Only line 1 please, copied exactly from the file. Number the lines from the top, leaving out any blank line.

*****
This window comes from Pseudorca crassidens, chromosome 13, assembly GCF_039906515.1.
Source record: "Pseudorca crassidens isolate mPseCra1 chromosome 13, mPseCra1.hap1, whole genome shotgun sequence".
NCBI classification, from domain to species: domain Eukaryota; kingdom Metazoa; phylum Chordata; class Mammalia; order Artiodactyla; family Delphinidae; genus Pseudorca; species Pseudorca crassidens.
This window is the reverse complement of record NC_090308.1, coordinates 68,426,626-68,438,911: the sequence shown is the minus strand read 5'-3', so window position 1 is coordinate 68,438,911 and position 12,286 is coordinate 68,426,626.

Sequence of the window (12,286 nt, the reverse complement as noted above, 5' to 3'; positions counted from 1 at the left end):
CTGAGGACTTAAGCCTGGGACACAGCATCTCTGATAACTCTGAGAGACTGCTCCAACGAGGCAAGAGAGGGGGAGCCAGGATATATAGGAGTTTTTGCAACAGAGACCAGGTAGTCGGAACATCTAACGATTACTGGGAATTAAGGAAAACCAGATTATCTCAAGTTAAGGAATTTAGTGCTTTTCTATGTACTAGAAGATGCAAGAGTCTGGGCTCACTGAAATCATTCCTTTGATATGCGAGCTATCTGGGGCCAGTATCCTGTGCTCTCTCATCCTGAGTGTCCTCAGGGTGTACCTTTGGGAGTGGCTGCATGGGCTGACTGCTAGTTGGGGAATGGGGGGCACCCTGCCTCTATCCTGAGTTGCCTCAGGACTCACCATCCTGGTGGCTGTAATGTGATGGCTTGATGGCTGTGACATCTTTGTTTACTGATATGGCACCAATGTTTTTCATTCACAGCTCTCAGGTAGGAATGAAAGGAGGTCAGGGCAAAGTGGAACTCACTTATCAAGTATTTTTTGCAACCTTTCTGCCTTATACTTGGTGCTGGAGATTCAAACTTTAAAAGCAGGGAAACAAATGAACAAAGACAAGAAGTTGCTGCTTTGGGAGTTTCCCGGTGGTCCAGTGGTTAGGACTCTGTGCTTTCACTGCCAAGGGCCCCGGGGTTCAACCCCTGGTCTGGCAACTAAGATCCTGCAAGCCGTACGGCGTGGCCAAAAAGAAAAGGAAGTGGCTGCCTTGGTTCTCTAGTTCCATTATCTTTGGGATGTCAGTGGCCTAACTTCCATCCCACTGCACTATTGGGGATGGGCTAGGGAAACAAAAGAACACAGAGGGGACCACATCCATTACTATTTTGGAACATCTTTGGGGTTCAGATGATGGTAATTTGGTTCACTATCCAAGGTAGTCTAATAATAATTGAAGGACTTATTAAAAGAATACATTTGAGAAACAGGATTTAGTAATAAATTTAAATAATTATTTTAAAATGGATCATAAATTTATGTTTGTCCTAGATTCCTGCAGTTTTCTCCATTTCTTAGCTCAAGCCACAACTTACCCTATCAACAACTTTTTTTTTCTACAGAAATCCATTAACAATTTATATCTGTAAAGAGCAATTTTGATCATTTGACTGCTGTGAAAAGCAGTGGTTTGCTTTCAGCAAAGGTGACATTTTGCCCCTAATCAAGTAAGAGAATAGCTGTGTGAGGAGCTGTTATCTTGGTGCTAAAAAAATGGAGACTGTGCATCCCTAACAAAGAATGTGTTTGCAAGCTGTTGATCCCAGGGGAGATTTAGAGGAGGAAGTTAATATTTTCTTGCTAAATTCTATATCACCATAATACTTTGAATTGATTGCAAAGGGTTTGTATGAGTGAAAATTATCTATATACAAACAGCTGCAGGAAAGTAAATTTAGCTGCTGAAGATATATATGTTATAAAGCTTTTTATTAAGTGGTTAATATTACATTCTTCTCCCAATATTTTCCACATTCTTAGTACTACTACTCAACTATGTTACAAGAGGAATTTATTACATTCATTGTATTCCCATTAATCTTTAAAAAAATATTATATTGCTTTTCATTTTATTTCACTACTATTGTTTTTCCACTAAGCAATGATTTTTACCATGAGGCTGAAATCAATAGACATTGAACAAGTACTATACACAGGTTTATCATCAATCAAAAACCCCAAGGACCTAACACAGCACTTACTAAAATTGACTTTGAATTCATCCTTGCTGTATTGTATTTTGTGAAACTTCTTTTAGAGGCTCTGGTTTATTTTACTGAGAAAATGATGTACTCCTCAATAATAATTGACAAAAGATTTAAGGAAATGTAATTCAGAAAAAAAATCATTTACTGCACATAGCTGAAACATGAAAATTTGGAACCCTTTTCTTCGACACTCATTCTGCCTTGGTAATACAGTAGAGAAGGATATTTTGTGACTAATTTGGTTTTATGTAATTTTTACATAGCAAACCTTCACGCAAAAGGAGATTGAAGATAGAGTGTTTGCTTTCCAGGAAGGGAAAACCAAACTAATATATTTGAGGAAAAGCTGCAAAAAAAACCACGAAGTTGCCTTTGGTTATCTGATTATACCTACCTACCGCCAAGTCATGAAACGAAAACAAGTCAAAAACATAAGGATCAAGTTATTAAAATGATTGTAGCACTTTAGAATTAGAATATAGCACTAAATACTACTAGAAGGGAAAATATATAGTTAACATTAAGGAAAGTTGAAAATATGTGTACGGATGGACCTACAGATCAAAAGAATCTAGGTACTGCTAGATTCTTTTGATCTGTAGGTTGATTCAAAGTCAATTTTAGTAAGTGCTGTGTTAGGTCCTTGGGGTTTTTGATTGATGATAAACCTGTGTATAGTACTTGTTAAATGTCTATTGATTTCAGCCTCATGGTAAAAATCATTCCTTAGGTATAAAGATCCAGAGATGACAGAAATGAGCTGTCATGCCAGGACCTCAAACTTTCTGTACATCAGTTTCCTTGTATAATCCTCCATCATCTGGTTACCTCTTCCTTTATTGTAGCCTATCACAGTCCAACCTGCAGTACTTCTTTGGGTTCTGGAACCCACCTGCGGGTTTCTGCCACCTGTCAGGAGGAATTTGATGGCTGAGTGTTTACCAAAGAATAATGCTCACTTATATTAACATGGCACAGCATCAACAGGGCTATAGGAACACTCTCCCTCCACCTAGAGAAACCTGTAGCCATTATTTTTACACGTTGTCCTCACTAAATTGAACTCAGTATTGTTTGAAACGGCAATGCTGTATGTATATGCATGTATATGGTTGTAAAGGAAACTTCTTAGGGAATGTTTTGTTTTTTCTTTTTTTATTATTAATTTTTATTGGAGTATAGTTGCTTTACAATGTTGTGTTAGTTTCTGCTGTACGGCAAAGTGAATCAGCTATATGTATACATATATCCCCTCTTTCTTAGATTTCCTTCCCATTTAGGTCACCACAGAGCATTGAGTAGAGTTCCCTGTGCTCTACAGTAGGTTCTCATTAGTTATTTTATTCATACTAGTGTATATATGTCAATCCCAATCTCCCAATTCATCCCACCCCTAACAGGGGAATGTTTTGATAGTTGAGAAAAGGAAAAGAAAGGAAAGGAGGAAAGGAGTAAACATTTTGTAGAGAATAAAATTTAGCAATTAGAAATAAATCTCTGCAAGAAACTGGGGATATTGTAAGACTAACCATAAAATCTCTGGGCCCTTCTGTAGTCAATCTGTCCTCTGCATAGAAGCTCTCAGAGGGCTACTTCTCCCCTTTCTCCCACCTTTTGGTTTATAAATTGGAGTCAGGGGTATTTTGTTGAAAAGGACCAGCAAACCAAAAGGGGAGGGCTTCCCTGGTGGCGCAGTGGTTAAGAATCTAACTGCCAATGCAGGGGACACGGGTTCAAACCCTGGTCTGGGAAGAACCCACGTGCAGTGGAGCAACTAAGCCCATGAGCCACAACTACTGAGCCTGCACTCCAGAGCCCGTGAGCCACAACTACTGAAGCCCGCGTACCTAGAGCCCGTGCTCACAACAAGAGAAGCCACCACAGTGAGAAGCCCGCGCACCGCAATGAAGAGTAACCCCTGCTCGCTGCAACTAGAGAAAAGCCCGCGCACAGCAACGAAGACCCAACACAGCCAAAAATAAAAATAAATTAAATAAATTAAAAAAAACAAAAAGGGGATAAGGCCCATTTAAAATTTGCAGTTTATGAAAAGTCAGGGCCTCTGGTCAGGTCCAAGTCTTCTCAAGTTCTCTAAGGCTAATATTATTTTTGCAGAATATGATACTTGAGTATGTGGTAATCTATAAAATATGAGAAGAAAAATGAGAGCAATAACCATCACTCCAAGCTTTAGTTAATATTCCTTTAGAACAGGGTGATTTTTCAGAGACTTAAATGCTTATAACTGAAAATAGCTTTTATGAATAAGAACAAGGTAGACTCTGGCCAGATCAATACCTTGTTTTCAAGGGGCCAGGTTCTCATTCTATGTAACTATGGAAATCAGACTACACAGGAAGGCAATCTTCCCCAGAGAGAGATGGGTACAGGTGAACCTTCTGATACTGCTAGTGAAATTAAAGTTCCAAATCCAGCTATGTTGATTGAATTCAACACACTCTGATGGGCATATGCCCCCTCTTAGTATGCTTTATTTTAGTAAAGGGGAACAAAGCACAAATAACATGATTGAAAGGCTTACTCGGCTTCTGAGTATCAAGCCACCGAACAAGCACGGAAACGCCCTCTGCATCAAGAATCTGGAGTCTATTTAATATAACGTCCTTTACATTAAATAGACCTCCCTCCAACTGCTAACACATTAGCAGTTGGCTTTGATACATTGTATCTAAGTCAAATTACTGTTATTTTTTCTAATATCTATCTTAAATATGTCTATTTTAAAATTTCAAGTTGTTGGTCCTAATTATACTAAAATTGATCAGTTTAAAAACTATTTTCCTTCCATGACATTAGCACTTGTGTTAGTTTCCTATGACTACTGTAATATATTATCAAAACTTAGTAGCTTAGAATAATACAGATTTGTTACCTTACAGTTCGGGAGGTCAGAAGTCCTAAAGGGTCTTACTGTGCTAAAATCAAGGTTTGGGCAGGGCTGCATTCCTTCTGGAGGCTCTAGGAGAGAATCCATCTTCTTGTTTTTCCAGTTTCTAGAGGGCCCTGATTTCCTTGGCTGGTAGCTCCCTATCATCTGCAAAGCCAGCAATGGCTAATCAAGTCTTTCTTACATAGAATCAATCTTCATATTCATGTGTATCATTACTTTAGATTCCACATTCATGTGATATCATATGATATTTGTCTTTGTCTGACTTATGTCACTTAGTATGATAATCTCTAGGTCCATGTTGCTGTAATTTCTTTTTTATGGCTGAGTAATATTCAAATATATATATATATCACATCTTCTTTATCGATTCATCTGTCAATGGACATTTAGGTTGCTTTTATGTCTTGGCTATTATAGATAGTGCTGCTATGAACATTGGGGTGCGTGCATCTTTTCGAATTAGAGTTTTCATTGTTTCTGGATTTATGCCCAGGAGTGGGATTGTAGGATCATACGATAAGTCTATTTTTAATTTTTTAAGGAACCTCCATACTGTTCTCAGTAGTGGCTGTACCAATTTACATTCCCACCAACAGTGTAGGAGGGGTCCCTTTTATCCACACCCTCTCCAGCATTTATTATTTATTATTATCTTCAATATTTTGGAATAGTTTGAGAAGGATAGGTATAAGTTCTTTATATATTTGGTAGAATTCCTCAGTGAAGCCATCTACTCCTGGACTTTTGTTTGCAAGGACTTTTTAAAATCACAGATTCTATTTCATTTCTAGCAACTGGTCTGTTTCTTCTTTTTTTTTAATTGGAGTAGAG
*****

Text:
This window comes from Pseudorca crassidens, chromosome 13, assembly GCF_039906515.1.